Oscar Wilde once said “This club would be amazing, save for its members.”
No, he didn’t. That was a lie and I’m sorry. This just seemed like a topic that deserved to open with a pithy quote and I couldn’t think of one and now it’s opened with deceit. But I’ll try to win your trust back.
Being a fan of things is fun. Liking things is great. The shows and movies I love, I love actively. I track casting announcements and character reveals, watch and rewatch trailers, and love to talk about them with fellow fans.
The trick is, I don’t often have a lot of fellow fans in my social group. That’s not their fault. It’s not an issue of fault. It’s the curse of living under Peak TV. Nobody has unlimited time to watch TV, so they might not get to the show you love because what TV time they have is spent between the shows they love and trying to catch up on one of the thirty thousand shows someone in their lives or online has desperately said “You must watch this!”
Yes I did write an entire blog saying “Watch American Gods, damn your eyes,” yes that makes me part of the problem, no I’m not sorry.
But hey, it’s the age of the internet, right? If only two people you know are up-to-date on Preacher, you can always find a forum or a subreddit or something, can’t you?
Well… not always. Sometimes they get weird about it. Sometimes the fandoms devolve into forums of complaints and shitposts and massive, massive negativity. And sometimes there’s just one vocal minority that makes things difficult for, in this case, me. But maybe you. I don’t know, I don’t live in your head.
Allow me to discuss my least favourite parts of the fandoms I suppose I’m part of.
I have no problem with “shippers,” people who pick two characters from the show/book they love and say “These two should be in a relationship.” I’ve probably even been a shipper more than once, as I was weirdly invested in Jeff and Annie getting together on Community and consider any romance plot in Mass Effect that isn’t Shepard and Tali to be a waste of time. I don’t even have a problem with the crack shippers, the ones writing slashfics about Ron Weasley getting it on with Hagrid’s giant half-brother Grawp.
I don’t know if that slashfic exists, but knowing what the internet is capable of, I have little reason to believe that it doesn’t.
Back in the day, I was in a fan group for Due South, and there was a vocal contingent who thought straight laced Mountie Constable Fraser and rough-around-the-edges Chicago cop Ray Vecchio were definitely more than friends. Every glance, every casual brush of hand on shoulder was picked apart and held up to the world that this ‘ship was just as canonical as what happened on the actual show. And I thought, fine, sure, you’re wrong, but who does this hurt.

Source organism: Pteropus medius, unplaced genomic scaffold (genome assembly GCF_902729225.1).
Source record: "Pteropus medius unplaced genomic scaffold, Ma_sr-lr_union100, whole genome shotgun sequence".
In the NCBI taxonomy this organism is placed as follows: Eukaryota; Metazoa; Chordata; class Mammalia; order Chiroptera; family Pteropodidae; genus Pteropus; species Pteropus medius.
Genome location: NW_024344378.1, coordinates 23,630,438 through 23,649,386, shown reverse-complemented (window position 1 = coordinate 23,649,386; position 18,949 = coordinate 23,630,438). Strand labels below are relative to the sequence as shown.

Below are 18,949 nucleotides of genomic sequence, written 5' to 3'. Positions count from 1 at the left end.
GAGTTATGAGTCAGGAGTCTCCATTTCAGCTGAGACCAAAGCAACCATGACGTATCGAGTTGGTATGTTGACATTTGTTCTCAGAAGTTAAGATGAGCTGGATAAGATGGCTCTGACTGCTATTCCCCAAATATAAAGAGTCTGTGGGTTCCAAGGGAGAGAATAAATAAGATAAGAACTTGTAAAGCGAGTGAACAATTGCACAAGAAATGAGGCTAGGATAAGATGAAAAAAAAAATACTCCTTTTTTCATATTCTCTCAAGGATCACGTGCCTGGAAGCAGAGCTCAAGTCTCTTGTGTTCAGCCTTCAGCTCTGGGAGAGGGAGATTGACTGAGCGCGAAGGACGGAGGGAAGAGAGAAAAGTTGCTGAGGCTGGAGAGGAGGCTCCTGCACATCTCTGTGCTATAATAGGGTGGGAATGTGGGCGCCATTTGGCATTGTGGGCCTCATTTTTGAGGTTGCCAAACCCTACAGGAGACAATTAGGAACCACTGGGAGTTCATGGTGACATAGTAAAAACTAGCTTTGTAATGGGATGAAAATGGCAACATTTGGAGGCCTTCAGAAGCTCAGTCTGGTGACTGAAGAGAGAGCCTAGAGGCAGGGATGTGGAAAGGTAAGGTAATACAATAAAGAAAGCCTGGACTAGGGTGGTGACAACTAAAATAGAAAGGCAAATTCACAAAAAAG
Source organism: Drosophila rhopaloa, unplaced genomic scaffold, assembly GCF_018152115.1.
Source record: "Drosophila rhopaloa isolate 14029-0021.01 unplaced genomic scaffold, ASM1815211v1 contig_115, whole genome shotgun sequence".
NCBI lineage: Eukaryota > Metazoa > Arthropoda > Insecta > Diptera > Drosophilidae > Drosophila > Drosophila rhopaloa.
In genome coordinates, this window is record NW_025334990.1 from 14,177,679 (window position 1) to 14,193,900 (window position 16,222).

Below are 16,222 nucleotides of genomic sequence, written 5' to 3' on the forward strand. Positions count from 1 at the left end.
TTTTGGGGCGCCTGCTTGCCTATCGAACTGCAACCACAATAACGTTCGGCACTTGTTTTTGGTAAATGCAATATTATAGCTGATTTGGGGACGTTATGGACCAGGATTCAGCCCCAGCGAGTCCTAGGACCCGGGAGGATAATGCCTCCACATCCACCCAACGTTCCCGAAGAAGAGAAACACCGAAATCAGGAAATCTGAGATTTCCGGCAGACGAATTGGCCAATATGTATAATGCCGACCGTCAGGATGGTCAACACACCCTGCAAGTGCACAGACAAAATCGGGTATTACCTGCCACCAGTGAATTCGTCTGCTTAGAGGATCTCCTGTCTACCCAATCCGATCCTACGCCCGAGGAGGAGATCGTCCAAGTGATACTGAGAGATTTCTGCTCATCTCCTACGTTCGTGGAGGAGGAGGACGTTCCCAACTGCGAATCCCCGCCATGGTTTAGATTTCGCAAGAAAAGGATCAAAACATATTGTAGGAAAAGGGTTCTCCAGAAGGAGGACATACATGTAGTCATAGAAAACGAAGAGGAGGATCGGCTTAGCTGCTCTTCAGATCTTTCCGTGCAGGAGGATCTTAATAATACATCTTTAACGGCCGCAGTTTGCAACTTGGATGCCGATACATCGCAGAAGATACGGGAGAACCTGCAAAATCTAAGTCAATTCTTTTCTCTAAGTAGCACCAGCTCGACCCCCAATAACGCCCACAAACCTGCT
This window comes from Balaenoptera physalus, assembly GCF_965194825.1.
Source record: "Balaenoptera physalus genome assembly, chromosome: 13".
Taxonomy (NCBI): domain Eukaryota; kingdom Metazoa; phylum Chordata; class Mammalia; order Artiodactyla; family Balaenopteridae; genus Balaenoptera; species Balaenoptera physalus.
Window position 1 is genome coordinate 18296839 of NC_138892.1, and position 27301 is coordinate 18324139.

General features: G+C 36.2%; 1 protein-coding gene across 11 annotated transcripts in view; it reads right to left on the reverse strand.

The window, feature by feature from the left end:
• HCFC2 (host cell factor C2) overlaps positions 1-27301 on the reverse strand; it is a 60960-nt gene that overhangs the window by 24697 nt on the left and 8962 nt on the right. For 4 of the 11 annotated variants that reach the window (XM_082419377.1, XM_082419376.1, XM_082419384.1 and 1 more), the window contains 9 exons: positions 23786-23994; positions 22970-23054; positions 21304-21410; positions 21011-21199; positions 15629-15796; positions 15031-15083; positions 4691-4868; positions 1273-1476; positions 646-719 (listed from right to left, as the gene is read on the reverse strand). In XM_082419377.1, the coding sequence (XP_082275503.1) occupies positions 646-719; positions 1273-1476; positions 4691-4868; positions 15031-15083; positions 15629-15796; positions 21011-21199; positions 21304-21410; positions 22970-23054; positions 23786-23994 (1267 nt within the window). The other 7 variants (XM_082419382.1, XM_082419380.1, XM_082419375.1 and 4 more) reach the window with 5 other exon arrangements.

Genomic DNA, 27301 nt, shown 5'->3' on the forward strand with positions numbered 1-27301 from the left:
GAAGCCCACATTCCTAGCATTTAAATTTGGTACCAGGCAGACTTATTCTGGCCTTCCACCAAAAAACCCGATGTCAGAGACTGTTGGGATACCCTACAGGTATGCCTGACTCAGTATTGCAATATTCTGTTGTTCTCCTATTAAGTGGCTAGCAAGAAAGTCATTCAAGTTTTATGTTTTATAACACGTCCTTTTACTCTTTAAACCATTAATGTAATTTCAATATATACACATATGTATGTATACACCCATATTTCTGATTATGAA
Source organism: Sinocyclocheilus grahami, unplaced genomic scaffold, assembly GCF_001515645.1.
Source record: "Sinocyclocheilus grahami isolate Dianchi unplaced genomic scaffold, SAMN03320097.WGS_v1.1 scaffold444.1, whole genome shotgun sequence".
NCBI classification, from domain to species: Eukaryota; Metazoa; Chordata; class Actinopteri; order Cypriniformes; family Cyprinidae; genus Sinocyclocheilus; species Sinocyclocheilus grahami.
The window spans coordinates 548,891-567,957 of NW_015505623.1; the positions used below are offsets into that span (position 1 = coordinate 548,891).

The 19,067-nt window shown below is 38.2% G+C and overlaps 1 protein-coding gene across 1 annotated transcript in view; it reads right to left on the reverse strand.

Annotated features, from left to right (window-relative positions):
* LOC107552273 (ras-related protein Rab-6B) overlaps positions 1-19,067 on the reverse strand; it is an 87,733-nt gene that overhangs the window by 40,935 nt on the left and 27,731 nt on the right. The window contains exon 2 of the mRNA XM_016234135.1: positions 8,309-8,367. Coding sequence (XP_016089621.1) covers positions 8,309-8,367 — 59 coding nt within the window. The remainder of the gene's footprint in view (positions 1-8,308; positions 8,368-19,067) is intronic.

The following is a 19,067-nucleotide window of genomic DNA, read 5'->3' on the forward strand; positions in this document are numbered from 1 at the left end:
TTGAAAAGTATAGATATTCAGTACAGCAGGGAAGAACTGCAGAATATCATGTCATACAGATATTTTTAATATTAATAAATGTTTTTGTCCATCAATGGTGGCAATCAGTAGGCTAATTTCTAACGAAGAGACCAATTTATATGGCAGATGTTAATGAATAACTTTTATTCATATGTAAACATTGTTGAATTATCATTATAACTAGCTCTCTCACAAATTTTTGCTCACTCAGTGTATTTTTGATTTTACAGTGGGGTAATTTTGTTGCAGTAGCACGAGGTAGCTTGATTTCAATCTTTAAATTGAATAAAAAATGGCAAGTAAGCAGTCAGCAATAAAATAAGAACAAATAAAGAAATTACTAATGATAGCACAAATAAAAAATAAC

Supercorp, on the other hand.
Supercorp is the name for the Supergirl shippers convinced that Kara Zor-El and Lena Luthor are soulmates. I discussed this back in the Comic TV Wrap-up blogs, and how Kara and Lena’s friendship is very touching but neither of them have ever expressed interest in same-sex relationships.
Supercorp fans aren’t overly concerned about that, but that’s not the problem. LGBTQ fans have every justification in saying “Wouldn’t it be great if X media character were also LGBTQ,” because it’s not like there’s this huge surplus of LGBTQ leading characters and they’re trying to demand even more. That would be straight white men.
So if you want to launch a Twitter thread of potential girlfriends for Brooklyn 99’s Rosa Diaz, more power to you. But Supercorp… Supercorp can get a little nasty about it.
But don’t take my word for it. In the below video, iZombie star and all around great person Rahul Kohli discusses his run-in with Supercorp.
See, Rahul Kohli was brought onto Supergirl for an episode as Lena’s ex-boyfriend, arriving in National City with a new breakthrough. And as soon as that was announced, Supercorp went ballistic, getting angry not just at the show for having Lena be into someone other than Kara, but at the delightful Mr. Kohli just for daring to accept an acting job.
Once the episode aired, they calmed down, likely because his character did not actually provide an impediment to Kara and Lena hooking up, but until that point they were toxic. Especially compared to the more benign shippers amongst the iZombie fanbase, whom the cast love. He compares iZombie shippers to football (soccer) fans, cheering on their favourite teams, and Supercorp to soccer hooligans, starting riots when things don’t go their way.
Look… I get it. I get that when two characters seem perfect for each other but the writers just won’t see it that can get frustrating. It must have been especially frustrating when these fans were growing attached to Lena and Kara as a couple while the writers were devoting the season’s main arc to hooking up Kara and Mon-El.